Both methods of predicting the stabilization energies of these residues gave similar results, and the large difference predicted in their stabilization energies is supported by the observation of Sakai et al.  that the D119A mutation did not alter the activity of 8-oxo-dGTPase, the implication being  that D120 was the key element in the binding.
Roles of the other residues
Asn33 forms two hydrogen bonds with 8-oxo-dGMP: between Oδ1 and an H2 and between Hδ2 and N3. Together, these hydrogen bonds made Asn33 the second most stabilizing of all the residues in the binding site.
Of the remaining residues, Lys23 contributes the most to the stabilization due to salt bridge formation. However, the system being modeled used the assumption that, in the absence of the substrate, the binding pocket would be occupied by water. This assumption implies that no counterion would be present; it is more likely that a salt bridge would form between the Lys23 and an adventitious solute anion, and that Lys23 would be stabilized regardless of whether a substrate is present or not.
Three hydrophobic residues—Leu9, Phe72, and Trp117—are in close proximity to hydrophobic parts of the substrate, and all contributed significantly to the stabilization. All the rest of the residues, except Met81 and Phe139, contributed small but significant amounts to the stabilization. Met81 was unique in that its presence contributed a destabilizing effect on the substrate binding energy. Phe139 also tended to destabilize GMP, and contributed an insignificant amount to the stabilization of 8-oxo-dGMP.
A water molecule, H2O-2134, is located in an amphipathic pocket in the binding site, one side of which is a hydrophobic environment composed of residues Phe27, Phe72, and Trp117, while the other side comprises the hydrophilic atoms H7 and O6 of 8-oxo-dGMP and N7 and O6 of dGMP. This hydrophilic interaction contributed significantly to the stabilization of both 8-oxo-dGMP and dGMP.
Origin of specificity
MTH1 discriminates between the oxidized and normal nucleotide using the binding site, assuming that the more strongly the substrate binds to the enzyme, the more likely it is to be hydrolyzed. An estimate of the total difference in binding energy of the substrates was obtained by comparing the ΔHf values of various systems involved in the docking process.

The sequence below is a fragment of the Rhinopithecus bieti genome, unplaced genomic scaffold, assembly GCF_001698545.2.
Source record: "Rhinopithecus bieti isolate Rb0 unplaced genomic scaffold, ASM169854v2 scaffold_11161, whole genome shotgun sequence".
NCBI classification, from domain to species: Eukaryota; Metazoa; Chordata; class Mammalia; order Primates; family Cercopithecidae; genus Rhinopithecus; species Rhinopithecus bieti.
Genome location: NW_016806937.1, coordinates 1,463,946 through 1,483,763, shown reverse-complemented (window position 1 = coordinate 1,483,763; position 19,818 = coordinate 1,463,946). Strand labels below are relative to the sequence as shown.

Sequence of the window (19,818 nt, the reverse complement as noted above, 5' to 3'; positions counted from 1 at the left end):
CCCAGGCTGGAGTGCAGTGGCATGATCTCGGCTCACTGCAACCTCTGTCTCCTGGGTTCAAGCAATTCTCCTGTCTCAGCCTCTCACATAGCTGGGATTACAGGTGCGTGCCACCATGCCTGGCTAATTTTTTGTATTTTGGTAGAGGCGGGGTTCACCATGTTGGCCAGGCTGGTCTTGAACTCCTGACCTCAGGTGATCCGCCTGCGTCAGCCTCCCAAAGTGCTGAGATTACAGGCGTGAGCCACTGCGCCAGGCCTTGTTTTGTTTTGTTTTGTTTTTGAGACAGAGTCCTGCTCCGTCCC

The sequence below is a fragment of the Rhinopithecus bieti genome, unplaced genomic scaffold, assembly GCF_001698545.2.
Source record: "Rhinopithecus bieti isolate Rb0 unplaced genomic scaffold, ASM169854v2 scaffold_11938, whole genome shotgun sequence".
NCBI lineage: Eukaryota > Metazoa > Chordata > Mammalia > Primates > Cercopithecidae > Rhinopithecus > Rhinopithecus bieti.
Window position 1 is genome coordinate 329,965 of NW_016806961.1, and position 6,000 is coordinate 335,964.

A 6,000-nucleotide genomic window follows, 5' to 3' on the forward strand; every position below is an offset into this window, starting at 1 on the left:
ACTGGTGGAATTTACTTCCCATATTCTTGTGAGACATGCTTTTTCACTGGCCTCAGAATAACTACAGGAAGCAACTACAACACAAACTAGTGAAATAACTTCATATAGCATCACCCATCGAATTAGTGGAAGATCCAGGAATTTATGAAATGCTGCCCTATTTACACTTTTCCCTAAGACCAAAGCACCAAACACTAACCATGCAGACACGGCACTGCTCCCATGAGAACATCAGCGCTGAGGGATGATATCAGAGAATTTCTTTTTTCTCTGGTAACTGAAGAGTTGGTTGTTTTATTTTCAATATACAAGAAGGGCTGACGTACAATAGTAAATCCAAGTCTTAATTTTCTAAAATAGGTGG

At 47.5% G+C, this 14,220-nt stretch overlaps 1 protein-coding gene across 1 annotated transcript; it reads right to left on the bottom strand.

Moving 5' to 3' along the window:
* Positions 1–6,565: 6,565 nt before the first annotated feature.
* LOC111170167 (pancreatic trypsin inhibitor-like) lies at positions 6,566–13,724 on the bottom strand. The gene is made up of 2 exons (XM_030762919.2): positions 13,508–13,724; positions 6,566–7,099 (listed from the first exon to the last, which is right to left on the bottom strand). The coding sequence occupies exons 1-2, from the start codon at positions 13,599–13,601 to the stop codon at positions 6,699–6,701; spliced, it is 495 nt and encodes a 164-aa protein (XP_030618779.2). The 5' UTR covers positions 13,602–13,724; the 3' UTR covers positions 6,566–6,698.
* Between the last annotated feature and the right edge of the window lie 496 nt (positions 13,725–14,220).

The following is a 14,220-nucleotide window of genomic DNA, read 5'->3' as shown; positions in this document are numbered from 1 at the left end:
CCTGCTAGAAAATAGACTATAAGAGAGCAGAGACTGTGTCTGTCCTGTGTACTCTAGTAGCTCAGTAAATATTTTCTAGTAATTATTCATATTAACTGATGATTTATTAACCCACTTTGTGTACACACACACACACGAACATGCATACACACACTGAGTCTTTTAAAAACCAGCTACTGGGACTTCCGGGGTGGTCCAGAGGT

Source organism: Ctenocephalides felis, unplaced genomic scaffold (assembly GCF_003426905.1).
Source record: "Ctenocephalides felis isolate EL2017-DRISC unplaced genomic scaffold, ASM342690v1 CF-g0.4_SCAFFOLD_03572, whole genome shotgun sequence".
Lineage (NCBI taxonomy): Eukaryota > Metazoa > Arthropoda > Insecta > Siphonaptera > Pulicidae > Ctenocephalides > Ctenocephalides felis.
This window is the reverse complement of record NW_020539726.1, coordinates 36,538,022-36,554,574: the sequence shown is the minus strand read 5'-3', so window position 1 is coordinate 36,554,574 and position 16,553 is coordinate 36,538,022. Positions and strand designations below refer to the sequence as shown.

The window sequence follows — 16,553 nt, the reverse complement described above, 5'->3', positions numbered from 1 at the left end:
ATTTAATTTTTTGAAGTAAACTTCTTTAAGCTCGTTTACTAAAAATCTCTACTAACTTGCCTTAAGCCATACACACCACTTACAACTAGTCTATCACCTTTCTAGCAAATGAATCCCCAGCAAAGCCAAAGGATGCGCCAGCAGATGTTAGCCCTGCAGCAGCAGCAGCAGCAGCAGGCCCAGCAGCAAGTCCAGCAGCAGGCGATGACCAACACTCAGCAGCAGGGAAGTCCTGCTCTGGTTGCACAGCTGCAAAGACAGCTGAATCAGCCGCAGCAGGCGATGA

When the substrates were docked in the binding site, the differences in the heats of formation of the systems were ΔHf(A-8OG) − ΔHf(A-GMP) = −66.41 kcal mol−1 and ΔHf(B-8OG) − ΔHf(B-GMP) = −67.26 kcal mol−1. Subtracting the difference in energy of the two isolated substrates in water in their lowest-energy configurations, −58.28 kcal mol−1, from each of the two previous quantities yields −8.13 kcal mol−1 for system A and −8.98 kcal mol−1 for system B, which represent the calculated total specificity of MTH1. This is the value that can be attributed to the extra stabilization of the oxidized substrate over the native substrate caused by the presence of the enzyme.
Energy contributions to the specificity of the substrates due to systems A and B, in kcal mol−1
For system A, these specificities summed to −8.97 kcal mol−1 versus a total specificity of −8.13 kcal mol−1, and for B the specificities summed to −11.28 kcal mol−1 versus a total of −8.98 kcal mol−1. Part of the difference between the summation of component specificities and the total specificity would be caused by the energy required to convert the syn conformations of 8-oxo-dGMP and dGMP into the anti forms. If, instead of the lowest-energy conformation of the isolated substrate being used, the anti form was used, then the total specificities would increase to −10.17 for system A and −11.00 kcal mol−1 for system B, in somewhat better agreement with the results of the summations.
Four residues—Met81, Trp117, Phe72, and Phe139—were in close proximity to the 7 and 8 positions in the substrate, and were all predicted to contribute significantly to the specificity. The sulfur of Met81 was near enough to the atom attached to C8 to be directly affected by its partial charge.